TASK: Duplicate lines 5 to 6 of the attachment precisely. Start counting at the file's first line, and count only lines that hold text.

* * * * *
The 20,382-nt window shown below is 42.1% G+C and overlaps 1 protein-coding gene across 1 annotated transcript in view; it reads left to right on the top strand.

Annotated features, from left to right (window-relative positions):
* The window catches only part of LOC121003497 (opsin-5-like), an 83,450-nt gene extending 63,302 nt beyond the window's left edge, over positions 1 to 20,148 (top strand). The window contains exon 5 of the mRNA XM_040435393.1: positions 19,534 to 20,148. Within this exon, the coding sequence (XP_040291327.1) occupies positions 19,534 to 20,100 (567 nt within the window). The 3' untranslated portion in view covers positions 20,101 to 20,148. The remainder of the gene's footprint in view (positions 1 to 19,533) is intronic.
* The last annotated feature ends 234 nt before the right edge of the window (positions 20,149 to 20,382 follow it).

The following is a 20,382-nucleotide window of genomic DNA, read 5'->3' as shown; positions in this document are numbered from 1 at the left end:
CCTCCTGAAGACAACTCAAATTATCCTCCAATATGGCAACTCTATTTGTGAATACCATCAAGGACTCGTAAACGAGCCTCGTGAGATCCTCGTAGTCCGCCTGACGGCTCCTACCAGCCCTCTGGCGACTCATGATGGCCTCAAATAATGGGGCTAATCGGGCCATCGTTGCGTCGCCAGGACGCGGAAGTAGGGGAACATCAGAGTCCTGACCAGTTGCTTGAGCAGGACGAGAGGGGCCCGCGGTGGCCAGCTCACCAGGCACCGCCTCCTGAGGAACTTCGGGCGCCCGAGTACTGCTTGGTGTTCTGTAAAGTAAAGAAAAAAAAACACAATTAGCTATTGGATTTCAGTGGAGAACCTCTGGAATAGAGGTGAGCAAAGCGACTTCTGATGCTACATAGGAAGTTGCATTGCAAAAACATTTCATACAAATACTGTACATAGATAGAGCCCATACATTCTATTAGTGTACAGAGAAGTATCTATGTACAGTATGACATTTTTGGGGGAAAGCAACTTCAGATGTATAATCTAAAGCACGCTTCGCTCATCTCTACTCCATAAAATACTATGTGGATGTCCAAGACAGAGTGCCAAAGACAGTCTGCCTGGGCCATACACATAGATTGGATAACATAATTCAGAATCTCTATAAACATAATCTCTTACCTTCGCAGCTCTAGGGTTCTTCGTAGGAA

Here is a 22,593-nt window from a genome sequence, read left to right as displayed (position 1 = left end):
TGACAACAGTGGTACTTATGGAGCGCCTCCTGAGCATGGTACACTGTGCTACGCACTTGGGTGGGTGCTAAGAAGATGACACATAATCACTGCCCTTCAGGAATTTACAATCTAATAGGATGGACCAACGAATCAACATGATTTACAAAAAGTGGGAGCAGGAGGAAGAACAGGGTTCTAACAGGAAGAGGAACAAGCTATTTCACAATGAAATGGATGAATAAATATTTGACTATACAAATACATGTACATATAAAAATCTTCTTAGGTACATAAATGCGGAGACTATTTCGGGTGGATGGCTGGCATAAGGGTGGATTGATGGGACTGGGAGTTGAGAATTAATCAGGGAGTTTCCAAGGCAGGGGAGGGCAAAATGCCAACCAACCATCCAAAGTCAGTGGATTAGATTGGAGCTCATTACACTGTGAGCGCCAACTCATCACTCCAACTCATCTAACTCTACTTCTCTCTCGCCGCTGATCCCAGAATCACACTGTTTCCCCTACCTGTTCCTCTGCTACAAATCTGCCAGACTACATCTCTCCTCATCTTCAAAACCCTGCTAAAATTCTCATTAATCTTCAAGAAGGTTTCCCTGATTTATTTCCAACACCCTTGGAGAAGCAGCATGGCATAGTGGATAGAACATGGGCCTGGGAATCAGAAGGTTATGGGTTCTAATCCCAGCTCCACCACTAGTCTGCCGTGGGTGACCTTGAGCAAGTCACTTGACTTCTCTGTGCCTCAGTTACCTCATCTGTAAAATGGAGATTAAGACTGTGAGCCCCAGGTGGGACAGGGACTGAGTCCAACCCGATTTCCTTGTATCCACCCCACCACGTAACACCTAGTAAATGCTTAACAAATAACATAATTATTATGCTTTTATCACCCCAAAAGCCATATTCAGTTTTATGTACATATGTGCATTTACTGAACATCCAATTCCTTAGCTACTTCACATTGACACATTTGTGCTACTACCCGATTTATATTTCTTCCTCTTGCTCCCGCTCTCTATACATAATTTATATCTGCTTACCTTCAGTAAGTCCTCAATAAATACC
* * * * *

The following is a 20,382-nucleotide window of genomic DNA, read 5'->3' as shown; positions in this document are numbered from 1 at the left end:
CCTCCTGAAGACAACTCAAATTATCCTCCAATATGGCAACTCTATTTGTGAATACCATCAAGGACTCGTAAACGAGCCTCGTGAGATCCTCGTAGTCCGCCTGACGGCTCCTACCAGCCCTCTGGCGACTCATGATGGCCTCAAATAATGGGGCTAATCGGGCCATCGTTGCGTCGCCAGGACGCGGAAGTAGGGGAACATCAGAGTCCTGACCAGTTGCTTGAGCAGGACGAGAGGGGCCCGCGGTGGCCAGCTCACCAGGCACCGCCTCCTGAGGAACTTCGGGCGCCCGAGTACTGCTTGGTGTTCTGTAAAGTAAAGAAAAAAAAACACAATTAGCTATTGGATTTCAGTGGAGAACCTCTGGAATAGAGGTGAGCAAAGCGACTTCTGATGCTACATAGGAAGTTGCATTGCAAAAACATTTCATACAAATACTGTACATAGATAGAGCCCATACATTCTATTAGTGTACAGAGAAGTATCTATGTACAGTATGACATTTTTGGGGGAAAGCAACTTCAGATGTATAATCTAAAGCACGCTTCGCTCATCTCTACTCCATAAAATACTATGTGGATGTCCAAGACAGAGTGCCAAAGACAGTCTGCCTGGGCCATACACATAGATTGGATAACATAATTCAGAATCTCTATAAACATAATCTCTTACCTTCGCAGCTCTAGGGTTCTTCGTAGGAA